The same applies to man's belief and conduct in this life. In this respect too, the ultimate control rests with God. No human being can proceed along any path, whether it be good or evil, unless God lets him proceed along it, and bestows upon him the means to do so. However, it is up to man himself to choose his own path, and after he has made the choice, God will let him proceed along it, and will even pave the way for him. If a person really cares about God, genuinely seeks the truth and earnestly tries to pursue the path charted by God, God permits him to follow his choice, and even provides the means necessary to proceed along his chosen path. On the other hand, God shuts the door of true guidance on the person who chooses error and strives to proceed only along wrong paths, and further enables him to follow the path of his choice. It is beyond the power of any human being to prevent such a person from thinking wrongly, acting wrongly and using up his energies in wrong directions. If a man loses the road to his success and is subsequently deprived of true guidance by God, in whose power does it lie, then, to restore to him his lost treasure?
174. To make one's faith exclusively to God means to concentrate one's loyalties, concerns, affections, and adorations on God, and not to allow any attachments to strike such deep roots in one's heart that one may cease to be capable of sacrificing them for His sake.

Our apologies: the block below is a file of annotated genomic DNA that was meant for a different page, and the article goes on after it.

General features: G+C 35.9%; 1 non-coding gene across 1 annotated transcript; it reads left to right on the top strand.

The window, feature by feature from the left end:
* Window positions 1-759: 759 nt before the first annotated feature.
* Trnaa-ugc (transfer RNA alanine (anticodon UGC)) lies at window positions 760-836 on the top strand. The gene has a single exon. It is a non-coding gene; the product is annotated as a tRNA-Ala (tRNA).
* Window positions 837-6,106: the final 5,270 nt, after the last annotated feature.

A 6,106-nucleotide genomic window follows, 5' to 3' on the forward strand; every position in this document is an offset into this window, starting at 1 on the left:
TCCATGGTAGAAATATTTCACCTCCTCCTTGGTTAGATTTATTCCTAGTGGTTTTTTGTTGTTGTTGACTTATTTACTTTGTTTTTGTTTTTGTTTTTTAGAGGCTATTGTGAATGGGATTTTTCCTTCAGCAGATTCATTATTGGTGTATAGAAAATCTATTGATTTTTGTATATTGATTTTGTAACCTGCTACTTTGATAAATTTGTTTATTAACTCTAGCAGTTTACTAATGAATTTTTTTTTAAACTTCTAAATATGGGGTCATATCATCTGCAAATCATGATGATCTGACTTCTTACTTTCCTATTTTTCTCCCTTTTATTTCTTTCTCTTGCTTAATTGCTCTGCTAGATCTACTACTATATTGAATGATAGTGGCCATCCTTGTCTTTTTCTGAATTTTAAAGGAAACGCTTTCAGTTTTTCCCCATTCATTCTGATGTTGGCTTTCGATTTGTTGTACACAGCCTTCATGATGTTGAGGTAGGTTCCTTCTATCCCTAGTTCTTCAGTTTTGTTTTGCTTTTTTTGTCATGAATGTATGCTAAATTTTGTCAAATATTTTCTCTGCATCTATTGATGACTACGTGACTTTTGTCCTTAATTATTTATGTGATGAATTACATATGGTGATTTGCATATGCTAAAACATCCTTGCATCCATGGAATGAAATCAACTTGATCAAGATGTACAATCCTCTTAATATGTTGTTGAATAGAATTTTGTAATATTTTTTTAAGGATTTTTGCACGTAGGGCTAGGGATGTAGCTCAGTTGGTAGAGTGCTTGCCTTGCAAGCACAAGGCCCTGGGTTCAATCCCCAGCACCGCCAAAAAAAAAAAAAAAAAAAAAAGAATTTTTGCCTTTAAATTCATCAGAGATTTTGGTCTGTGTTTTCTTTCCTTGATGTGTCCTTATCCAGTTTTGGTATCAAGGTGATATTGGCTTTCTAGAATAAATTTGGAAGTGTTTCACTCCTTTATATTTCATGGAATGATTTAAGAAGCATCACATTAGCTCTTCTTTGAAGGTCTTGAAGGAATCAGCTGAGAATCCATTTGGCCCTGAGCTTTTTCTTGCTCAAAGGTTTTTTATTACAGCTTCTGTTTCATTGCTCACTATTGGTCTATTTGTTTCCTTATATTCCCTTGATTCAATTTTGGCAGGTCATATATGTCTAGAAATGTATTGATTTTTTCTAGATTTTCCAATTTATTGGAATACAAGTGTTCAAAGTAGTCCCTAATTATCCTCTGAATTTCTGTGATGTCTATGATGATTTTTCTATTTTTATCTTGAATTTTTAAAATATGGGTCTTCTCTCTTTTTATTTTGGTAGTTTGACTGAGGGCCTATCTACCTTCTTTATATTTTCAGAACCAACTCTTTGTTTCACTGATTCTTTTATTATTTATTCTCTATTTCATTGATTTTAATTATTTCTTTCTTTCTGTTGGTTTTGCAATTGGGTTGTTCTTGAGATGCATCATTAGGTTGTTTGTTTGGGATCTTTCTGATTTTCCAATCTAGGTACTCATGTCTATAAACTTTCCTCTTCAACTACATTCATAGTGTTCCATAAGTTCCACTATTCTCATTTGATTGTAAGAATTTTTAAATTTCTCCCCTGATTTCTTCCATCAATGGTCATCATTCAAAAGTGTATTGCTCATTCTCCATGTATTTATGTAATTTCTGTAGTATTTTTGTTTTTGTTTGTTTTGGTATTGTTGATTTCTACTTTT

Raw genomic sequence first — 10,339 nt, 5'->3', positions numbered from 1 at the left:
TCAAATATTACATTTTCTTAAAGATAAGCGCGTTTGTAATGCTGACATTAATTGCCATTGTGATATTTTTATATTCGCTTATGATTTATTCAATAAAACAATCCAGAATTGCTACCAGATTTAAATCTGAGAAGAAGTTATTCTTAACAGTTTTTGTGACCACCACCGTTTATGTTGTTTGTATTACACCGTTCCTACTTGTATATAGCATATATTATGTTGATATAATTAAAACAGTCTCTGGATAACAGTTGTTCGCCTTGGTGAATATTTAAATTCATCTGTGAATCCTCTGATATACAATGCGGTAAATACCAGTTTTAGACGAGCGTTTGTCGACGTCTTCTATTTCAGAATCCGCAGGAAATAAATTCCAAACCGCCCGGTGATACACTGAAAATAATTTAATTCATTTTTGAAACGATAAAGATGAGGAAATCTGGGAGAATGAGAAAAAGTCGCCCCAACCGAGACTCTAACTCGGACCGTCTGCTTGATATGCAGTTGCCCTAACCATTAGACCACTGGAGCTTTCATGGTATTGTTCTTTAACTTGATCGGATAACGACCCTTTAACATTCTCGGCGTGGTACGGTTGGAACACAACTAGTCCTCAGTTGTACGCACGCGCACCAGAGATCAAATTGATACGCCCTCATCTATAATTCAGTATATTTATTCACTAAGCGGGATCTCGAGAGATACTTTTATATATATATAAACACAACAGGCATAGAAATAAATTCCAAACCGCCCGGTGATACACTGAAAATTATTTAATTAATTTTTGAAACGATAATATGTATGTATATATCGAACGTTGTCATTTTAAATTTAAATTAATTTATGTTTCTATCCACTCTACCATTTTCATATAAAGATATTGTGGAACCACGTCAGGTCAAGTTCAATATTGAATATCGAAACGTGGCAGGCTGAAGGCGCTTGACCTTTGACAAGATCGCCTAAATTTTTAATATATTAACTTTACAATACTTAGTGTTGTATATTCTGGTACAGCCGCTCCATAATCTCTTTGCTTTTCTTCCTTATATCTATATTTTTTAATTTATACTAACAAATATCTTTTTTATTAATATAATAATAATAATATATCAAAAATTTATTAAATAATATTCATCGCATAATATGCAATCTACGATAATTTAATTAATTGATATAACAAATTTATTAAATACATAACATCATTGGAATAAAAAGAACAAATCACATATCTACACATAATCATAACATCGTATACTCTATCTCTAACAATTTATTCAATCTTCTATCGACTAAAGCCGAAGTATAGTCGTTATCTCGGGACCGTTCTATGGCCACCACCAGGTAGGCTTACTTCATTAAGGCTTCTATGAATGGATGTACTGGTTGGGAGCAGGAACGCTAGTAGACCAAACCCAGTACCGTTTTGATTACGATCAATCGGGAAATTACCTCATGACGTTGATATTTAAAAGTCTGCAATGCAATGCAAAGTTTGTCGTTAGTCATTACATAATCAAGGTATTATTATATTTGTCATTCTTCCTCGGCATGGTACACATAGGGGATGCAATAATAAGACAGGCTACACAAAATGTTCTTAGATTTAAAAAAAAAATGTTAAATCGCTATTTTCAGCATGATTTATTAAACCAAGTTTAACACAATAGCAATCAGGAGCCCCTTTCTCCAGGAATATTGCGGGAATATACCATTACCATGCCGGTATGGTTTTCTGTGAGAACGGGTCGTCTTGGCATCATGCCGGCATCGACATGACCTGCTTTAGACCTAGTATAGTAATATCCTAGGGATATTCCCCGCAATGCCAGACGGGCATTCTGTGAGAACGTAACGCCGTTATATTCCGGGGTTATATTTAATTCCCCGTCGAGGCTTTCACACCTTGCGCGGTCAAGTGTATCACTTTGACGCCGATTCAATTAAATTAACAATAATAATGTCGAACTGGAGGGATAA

175. Shukr denotes an acknowledgement of benefaction and a feeling of gratitude.
This verse states if a person does not behave ungratefully towards God then
there is no reason why God should punish him.
The attitude of gratefulness to God consists of acknowledging His benefaction in one's heart, in confessing it in one's speech and by manifesting it in one's deeds. It is the sum-total of these which is termed shukr. This attitude requires:
(1) that a person should ascribe the benefaction to its real source, letting no one share in either the gratitude or the acknowledgement of benevolence;
(2) that his heart should be overflowing with love for, and loyalty to, the Benefactor, and that he should have no attachment to His opponents;
(3) that he should obey the Benefactor and should not use His bounties contrary to His directives.